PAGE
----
Restrictions and tariffs imposed by China on two major commodities – manure and pork – have caused prices to rise worldwide.
Deng Gang | Visual China Group | Getty pictures
Russia is guilty of creating a food security crisis and higher energy prices through the war with Ukraine, but China has ̵[ads1]1; under the radar – also taken action in three areas that exacerbate inflation worldwide, said the Peterson Institute for International Economics.
“Russia’s war in Ukraine has taken a shocking toll on the region,” wrote PIIE analysts Chad Bown and Yilin Wang. “It has also contributed to a global food crisis, as Russia blocks important fertilizer exports needed by farmers elsewhere, and Ukraine’s role as a breadbasket for Africa and the Middle East is destroyed.”
“But there is another, unforeseen risk to global food security,” they wrote in a note last week.
Analysts pointed to restrictions and tariffs imposed by China on two main products – manure and pork.
China’s curbs have stretched beyond food. The Asian giant, one of the world’s largest steel producers, has also imposed restrictions on the material, the Washington-based think tank noted.
All of these measures have led to higher prices elsewhere, even though they benefited China’s own people, according to the report.
“The problem with China is that it continues to behave like a small country. Political policies often have the desired effect at home – for example, reducing input costs to industry or one set of Chinese farmers or by increasing returns to another,” analysts wrote.
“But they can also be begging-your-neighbors, with China choosing the policy that solves a domestic problem by passing on the costs to people elsewhere,” they added.
Fertilizer prices in China and around the world began to rise last year, as a result of strong demand and higher energy prices, but has since pushed even higher after the war between Russia and Ukraine.
In July last year, the authorities ordered large Chinese companies to stop the export of fertilizers “to ensure the supply of the domestic market for chemical fertilizers,” the PIIE noted. In October, as prices continued to rise, the authorities began to demand further scrutiny of exports.
The curbs have continued through this year, and are set to last at least after the end of the summer, Reuters reported.
“This combination of non-tariff barriers led to a sharp drop in Chinese fertilizer exports. With more production at home, Chinese fertilizer prices leveled off and have since even begun to fall,” analysts wrote.
This was in stark contrast to the situation around the world, where fertilizer prices continued to rise more than twice as much as a year earlier, the think tank said.
China’s share of global fertilizer exports was 24% for phosphates, 13% for nitrogen and 2% for potassium chloride – before the restrictions, according to the PIIE.
PIIE analysts said China’s decision to take fertilizer supplies from world markets only “shifts the problem onto others.”
When there is less fertilizer, less food is grown, and it “could hardly come at a worse time” given that the Russia-Ukraine war is already threatening the global food supply, they added. Russia and Ukraine are major exporters of crops such as wheat, barley, maize and sunflower oil.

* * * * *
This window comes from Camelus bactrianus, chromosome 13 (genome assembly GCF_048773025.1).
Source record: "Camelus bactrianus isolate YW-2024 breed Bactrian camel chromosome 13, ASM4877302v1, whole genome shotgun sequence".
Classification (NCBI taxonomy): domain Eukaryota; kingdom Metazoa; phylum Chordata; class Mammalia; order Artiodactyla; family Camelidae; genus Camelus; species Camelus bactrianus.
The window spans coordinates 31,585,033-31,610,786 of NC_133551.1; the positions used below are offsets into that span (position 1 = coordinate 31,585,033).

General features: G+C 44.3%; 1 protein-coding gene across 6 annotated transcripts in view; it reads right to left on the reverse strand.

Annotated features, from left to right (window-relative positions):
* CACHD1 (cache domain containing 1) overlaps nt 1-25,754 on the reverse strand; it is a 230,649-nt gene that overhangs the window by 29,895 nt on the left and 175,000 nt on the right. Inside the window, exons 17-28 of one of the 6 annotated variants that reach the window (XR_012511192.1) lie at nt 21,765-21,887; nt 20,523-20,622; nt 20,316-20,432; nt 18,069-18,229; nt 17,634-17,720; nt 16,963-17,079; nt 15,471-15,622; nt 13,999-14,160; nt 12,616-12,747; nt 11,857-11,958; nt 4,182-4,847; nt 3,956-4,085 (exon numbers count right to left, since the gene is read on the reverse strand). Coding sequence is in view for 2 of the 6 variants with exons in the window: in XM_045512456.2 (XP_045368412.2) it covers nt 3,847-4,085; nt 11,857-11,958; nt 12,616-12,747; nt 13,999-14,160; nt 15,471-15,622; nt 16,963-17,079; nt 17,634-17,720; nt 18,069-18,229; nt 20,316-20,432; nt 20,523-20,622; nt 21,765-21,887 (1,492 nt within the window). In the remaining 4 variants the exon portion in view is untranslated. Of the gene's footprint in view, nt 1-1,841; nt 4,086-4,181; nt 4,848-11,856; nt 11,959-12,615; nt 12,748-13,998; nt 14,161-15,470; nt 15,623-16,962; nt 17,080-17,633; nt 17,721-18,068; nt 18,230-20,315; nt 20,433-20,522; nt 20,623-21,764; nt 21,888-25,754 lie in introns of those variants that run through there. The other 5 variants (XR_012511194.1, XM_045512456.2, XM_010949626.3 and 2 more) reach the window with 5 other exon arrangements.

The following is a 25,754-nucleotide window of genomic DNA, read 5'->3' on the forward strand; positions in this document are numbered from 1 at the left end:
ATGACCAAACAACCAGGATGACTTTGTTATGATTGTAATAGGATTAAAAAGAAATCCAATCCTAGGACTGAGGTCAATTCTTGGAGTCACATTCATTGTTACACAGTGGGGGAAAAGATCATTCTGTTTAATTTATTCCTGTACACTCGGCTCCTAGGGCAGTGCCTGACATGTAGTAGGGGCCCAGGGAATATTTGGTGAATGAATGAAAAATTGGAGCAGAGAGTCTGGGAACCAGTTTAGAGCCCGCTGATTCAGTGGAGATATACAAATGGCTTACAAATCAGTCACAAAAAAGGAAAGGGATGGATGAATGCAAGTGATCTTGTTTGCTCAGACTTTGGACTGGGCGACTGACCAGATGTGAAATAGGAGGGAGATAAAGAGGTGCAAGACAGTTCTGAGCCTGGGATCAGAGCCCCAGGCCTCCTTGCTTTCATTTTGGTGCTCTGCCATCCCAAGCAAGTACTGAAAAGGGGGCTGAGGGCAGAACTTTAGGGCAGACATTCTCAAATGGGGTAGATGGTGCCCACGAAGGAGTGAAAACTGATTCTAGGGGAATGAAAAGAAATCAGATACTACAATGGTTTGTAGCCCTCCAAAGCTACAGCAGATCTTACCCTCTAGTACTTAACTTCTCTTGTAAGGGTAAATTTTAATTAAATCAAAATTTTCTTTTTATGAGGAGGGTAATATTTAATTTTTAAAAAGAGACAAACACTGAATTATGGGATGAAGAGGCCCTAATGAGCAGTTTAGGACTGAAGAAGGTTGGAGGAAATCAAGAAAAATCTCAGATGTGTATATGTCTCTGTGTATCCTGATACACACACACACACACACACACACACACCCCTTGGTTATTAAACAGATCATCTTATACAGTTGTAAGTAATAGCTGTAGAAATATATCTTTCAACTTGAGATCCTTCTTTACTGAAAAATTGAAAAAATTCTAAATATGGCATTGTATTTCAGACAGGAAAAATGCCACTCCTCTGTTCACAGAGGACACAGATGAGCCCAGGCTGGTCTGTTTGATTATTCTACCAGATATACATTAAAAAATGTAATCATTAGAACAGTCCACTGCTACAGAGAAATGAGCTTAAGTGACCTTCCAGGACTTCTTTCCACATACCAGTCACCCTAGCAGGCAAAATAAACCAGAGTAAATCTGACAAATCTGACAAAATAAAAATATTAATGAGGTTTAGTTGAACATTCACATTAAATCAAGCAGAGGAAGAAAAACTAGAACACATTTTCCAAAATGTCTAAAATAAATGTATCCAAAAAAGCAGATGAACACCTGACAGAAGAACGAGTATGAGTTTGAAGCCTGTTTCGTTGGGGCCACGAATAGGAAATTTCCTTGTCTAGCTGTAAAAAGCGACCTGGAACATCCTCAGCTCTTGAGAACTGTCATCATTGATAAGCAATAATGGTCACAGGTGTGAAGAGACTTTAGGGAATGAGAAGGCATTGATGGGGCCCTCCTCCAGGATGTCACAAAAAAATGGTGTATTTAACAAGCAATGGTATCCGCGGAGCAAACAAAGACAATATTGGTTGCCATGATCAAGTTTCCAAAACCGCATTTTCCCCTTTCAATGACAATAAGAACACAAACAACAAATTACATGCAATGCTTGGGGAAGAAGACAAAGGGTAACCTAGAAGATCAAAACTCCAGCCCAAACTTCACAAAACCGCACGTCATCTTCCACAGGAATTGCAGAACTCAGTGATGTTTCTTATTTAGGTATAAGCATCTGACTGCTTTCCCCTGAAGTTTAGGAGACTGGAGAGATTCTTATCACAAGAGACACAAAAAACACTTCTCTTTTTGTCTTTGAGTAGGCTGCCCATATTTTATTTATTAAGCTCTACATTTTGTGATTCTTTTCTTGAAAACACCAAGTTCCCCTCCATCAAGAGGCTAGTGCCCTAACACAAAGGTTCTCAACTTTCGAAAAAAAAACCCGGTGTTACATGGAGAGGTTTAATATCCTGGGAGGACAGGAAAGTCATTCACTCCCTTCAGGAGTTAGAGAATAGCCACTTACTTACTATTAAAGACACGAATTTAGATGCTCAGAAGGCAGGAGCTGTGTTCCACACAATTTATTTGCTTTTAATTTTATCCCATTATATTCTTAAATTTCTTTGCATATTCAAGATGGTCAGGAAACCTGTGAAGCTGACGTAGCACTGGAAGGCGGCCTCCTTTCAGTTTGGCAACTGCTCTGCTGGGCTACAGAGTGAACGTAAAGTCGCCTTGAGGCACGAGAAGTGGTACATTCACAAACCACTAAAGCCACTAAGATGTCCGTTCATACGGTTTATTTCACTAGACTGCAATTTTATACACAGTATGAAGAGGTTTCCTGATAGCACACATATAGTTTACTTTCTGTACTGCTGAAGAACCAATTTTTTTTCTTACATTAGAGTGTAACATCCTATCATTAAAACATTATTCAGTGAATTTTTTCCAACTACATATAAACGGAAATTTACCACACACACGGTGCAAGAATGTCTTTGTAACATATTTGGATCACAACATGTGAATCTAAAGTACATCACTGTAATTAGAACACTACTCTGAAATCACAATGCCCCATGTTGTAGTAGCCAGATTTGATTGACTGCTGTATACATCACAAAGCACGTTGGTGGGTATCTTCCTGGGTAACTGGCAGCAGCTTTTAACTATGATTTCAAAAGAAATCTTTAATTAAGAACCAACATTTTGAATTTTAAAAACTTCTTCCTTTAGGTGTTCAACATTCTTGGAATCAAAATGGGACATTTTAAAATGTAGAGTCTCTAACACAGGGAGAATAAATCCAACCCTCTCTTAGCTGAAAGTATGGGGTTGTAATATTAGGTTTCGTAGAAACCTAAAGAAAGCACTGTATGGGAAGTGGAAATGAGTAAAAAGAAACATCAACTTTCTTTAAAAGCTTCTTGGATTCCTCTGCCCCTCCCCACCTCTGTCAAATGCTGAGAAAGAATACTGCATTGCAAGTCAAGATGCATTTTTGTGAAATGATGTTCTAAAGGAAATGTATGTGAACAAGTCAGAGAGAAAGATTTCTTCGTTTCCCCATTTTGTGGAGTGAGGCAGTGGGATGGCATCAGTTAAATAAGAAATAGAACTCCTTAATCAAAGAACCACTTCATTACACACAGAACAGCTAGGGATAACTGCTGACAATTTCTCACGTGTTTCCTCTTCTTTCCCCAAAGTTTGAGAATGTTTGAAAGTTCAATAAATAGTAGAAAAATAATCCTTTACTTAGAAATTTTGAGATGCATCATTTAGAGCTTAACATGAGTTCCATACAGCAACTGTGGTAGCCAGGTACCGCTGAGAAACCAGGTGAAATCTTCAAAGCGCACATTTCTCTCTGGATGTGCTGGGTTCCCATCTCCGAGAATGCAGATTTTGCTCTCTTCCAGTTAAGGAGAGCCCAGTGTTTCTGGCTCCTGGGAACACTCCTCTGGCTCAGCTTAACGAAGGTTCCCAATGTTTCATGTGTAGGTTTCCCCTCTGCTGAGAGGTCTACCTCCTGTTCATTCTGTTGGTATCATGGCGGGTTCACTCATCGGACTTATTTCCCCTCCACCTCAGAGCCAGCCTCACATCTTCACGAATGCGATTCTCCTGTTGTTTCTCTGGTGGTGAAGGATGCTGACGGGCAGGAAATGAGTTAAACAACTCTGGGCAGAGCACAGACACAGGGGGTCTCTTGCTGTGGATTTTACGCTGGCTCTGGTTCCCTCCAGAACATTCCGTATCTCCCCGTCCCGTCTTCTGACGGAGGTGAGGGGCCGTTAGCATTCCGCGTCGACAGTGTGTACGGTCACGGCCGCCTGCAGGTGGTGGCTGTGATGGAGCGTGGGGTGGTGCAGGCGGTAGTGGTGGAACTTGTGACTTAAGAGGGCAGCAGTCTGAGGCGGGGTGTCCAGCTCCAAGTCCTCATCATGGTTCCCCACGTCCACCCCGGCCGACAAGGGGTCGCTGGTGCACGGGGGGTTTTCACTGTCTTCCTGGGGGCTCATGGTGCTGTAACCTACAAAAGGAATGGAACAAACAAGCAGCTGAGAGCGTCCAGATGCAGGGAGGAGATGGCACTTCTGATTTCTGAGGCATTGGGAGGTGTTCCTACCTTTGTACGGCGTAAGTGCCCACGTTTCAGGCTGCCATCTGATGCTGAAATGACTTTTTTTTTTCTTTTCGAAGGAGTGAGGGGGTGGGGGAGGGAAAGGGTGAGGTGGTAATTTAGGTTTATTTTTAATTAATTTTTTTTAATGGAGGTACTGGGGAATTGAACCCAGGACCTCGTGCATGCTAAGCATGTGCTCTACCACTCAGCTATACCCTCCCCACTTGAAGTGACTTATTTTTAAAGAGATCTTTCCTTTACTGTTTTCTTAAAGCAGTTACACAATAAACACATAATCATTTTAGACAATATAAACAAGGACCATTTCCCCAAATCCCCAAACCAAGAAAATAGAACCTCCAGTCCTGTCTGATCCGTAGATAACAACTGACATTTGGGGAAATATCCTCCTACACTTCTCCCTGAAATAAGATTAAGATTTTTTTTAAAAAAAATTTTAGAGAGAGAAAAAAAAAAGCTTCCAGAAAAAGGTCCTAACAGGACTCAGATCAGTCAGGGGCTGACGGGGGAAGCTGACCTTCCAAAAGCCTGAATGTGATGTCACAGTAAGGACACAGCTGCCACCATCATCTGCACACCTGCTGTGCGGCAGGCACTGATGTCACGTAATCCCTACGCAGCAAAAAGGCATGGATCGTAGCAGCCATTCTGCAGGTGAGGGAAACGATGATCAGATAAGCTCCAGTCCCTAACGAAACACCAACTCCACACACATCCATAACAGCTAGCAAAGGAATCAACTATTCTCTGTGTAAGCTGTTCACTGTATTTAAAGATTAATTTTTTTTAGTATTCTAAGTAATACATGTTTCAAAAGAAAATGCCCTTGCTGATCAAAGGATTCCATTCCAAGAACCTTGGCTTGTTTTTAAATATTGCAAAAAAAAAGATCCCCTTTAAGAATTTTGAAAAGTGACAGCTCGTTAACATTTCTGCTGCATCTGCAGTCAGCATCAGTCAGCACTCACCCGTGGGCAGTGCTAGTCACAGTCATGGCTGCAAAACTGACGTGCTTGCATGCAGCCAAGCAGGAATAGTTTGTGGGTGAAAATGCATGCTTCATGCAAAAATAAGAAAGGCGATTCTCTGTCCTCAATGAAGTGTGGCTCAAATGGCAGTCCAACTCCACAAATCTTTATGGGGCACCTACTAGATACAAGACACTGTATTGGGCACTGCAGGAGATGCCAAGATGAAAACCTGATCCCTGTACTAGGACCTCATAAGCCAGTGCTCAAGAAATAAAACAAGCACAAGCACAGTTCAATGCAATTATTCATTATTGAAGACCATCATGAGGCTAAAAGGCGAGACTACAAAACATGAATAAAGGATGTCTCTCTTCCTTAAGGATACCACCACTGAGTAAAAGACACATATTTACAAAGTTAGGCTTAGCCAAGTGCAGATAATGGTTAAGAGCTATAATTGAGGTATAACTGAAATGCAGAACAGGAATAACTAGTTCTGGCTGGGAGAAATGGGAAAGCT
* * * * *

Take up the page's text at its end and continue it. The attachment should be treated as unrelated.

“At such a critical moment, China must do more – not less – to help overcome the potential humanitarian challenge that is likely to arise in many poor countries that import fertilizers and food,” the report said.
In order to bring down rising domestic prices, the authorities last year lifted a ban on the import of steel scrap. They also carried out some rounds of export restrictions, and increased export duties on five steel products.
In March this year, China’s steel prices were 5% lower than before the restrictions.
“But as in the case of fertilizers, these declines came at the expense of the rest of the world, with prices outside China remaining higher,” said PIIE analysts. “The concern is the widening of the wedge between world and Chinese steel prices that has emerged since January 2021.”
The story of higher pork prices globally began in 2018, when China – which then produced half of the world’s pork supply – saw the pig population hit by a major outbreak of African swine fever.
It forced the country to drop 40% of the herd, which led to pork prices more than doubling by the end of 2019. World prices followed, jumping by 25% as China imported more pork and withdrew supplies from markets, according to PIIE .
“China reduced domestic price pressures from 2019 onwards by taking advantage of imports before closing them recently. These guidelines affected the rest of the world,” wrote PIIE analysts.
Beijing also cut tariffs on pork imports in 2020, which is likely to lead to consumers elsewhere suffering higher prices as a result as supply fell, the think tank said.
However, the authorities raised these tariffs again this year as the problem of swine fever became less.
“A potential unintended benefit will be reaped if, in the current environment of high global meat prices, China’s tariffs unexpectedly release world supplies and help alleviate the pressure on pork prices faced by consumers outside China,” the report said.